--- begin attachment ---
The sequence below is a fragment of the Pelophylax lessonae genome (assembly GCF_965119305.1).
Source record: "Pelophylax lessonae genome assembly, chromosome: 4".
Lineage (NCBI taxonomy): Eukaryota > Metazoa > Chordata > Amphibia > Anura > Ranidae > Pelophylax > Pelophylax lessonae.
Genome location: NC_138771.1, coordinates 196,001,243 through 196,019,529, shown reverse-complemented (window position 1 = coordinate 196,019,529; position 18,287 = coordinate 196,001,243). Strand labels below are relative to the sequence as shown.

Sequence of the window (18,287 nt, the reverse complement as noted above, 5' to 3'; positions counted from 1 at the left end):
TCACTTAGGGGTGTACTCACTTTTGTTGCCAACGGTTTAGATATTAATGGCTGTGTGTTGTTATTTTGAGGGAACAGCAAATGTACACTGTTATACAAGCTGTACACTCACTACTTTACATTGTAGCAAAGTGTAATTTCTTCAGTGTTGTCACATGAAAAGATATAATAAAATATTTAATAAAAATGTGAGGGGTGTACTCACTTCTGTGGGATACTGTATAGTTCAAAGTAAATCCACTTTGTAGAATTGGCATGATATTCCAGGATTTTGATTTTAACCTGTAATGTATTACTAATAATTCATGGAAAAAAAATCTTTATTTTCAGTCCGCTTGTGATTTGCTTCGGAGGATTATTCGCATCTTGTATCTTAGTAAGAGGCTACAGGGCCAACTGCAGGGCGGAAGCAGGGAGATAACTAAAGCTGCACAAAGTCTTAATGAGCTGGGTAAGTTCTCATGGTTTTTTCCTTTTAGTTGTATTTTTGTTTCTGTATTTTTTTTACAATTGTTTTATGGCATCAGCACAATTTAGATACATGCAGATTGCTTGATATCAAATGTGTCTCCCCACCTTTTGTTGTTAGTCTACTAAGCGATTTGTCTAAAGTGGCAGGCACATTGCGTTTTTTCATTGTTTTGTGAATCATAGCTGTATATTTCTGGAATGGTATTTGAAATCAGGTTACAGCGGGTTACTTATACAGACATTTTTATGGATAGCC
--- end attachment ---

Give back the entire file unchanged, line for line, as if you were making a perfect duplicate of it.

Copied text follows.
The sequence below is a fragment of the Pelophylax lessonae genome (assembly GCF_965119305.1).
Source record: "Pelophylax lessonae genome assembly, chromosome: 4".
Lineage (NCBI taxonomy): Eukaryota > Metazoa > Chordata > Amphibia > Anura > Ranidae > Pelophylax > Pelophylax lessonae.
Genome location: NC_138771.1, coordinates 196,001,243 through 196,019,529, shown reverse-complemented (window position 1 = coordinate 196,019,529; position 18,287 = coordinate 196,001,243). Strand labels below are relative to the sequence as shown.

Sequence of the window (18,287 nt, the reverse complement as noted above, 5' to 3'; positions counted from 1 at the left end):
TCACTTAGGGGTGTACTCACTTTTGTTGCCAACGGTTTAGATATTAATGGCTGTGTGTTGTTATTTTGAGGGAACAGCAAATGTACACTGTTATACAAGCTGTACACTCACTACTTTACATTGTAGCAAAGTGTAATTTCTTCAGTGTTGTCACATGAAAAGATATAATAAAATATTTAATAAAAATGTGAGGGGTGTACTCACTTCTGTGGGATACTGTATAGTTCAAAGTAAATCCACTTTGTAGAATTGGCATGATATTCCAGGATTTTGATTTTAACCTGTAATGTATTACTAATAATTCATGGAAAAAAAATCTTTATTTTCAGTCCGCTTGTGATTTGCTTCGGAGGATTATTCGCATCTTGTATCTTAGTAAGAGGCTACAGGGCCAACTGCAGGGCGGAAGCAGGGAGATAACTAAAGCTGCACAAAGTCTTAATGAGCTGGGTAAGTTCTCATGGTTTTTTCCTTTTAGTTGTATTTTTGTTTCTGTATTTTTTTTACAATTGTTTTATGGCATCAGCACAATTTAGATACATGCAGATTGCTTGATATCAAATGTGTCTCCCCACCTTTTGTTGTTAGTCTACTAAGCGATTTGTCTAAAGTGGCAGGCACATTGCGTTTTTTCATTGTTTTGTGAATCATAGCTGTATATTTCTGGAATGGTATTTGAAATCAGGTTACAGCGGGTTACTTATACAGACATTTTTATGGATAGCC